Intel to unveil 64-bit extensions

Intel plans to unveil its first processor with 64-bit extensions technology next week.

Intel plans to unveil its first processor with 64-bit extensions technology next week.

In February Intel announced that Nocona, the code name for the next-generation of the Xeon processor, would be its first chip to incorporate EM64T technology, its 64-bit extension to the x86 instruction set, a concept pioneered by rival chip maker AMD.

Intel is expected to release Nocona, along with the Tumwater chipset for workstations and the Lindenhurst chipset for servers will follow in the third quarter, although an Intel spokesman declined to comment.

The Nocona processor will allow workstations and servers to run both 32-bit and 64-bit applications on the same system, provided that server uses a 64-bit operating system.

AMD was the first to introduce such a processor with the launch of the Opteron chip in April 2003. As AMD worked toward the release of Opteron, Intel shied away from making concrete predictions about its plans for x86 servers with 64-bit extensions, and said
64-bit desktops would not appear until the end of the decade.

Intel's strategy was complicated by its 64-bit Itanium processor for high-end servers. At one point early in Itanium's history, Intel envisioned that Itanium would become the dominant architecture for its server products, according to analysts.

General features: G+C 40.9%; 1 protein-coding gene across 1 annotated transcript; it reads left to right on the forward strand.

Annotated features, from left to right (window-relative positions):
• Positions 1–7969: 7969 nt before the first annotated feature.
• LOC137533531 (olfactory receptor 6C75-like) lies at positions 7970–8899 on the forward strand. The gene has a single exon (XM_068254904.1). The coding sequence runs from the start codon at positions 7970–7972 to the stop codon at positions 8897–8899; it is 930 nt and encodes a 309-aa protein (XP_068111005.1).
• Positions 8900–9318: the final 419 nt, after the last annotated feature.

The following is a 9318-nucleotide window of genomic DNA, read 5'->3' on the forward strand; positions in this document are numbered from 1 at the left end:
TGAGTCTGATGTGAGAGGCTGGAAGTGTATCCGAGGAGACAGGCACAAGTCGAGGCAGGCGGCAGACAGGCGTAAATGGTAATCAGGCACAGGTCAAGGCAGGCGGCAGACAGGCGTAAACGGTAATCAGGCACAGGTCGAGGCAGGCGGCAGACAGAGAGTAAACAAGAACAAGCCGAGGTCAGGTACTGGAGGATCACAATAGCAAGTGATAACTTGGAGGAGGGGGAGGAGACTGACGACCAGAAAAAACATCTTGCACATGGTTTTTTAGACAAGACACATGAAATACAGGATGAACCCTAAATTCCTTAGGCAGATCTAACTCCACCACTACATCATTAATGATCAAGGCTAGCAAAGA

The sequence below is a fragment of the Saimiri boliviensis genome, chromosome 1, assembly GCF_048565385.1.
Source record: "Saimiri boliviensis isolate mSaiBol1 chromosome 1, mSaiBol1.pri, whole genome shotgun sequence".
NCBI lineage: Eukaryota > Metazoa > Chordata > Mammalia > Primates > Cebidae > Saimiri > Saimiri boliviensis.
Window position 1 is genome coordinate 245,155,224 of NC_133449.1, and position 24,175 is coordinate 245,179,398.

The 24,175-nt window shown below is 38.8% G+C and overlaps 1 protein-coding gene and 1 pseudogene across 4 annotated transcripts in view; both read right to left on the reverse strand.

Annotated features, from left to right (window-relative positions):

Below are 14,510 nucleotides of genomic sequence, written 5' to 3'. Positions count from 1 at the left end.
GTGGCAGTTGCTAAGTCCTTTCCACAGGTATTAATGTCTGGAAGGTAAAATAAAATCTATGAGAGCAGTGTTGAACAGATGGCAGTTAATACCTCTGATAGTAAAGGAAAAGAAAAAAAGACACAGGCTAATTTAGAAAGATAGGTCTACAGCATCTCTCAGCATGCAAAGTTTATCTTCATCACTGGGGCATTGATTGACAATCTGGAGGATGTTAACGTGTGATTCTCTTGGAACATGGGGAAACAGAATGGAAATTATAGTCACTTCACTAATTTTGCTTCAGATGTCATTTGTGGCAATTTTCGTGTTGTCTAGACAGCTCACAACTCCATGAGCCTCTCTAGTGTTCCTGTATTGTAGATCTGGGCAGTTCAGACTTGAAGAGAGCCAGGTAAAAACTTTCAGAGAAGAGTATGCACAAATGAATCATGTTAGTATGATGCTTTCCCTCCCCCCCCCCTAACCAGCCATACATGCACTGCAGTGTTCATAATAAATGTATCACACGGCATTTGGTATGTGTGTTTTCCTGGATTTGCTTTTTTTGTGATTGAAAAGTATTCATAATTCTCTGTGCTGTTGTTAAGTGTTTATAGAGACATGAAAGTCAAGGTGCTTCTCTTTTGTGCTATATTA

Itanium is based on a completely different instruction set from Nocona or Opteron, so IT managers who wanted to take advantage of Itanium's performance had to rewrite their applications using an unfamiliar instruction set.

Software support for Itanium has improved in the past few years, but the chip has settled into a role as an alternative to Risc processors from companies such as Sun Microsystems and IBM.

However, several major server suppliers pledged to release Opteron-based servers in 2003 and 2004, including IBM, Sun, and Hewlett-Packard, forcing Intel to respond to the market demand for extension technology in servers.

Opteron allows IT managers to create 64-bit versions of certain applications that can take advantage of the wider registers and address more memory in a 64-bit chip, while still running their crucial 32-bit applications on the same server.

The appeal of x86 64-bit servers will broaden later this year when a 64-bit version of Microsoft's Windows operating system is released. Several 64-bit versions of Linux that will work with either Nocona or Opteron are already available.

Nocona and the new chipsets incorporate other design enhancements besides 64-bit extensions technology. The processor is essentially the same as the 90-nanometer Prescott Pentium 4 processor unveiled earlier this year, with 1Mbyte of Level 2 cache and an 800MHz front-side bus.

The latest Xeon processor will also support the PCI Express interconnect technology along with the Tumwater and Lindenhurst chipsets. PCI Express is a fundamental change in a chipset's bus architecture from a parallel design to a serial design, which allows signals to move at faster rates throughout the chipset.

Intel will also support DDR2 (double data rate) memory, which can operate more reliably at high speeds with the new processors and chipsets than its predecessor, DDR.

IBM, HP, and Dell have all said they will support the Nocona processor in their servers.

Tom Krazit writes for IDG News Service

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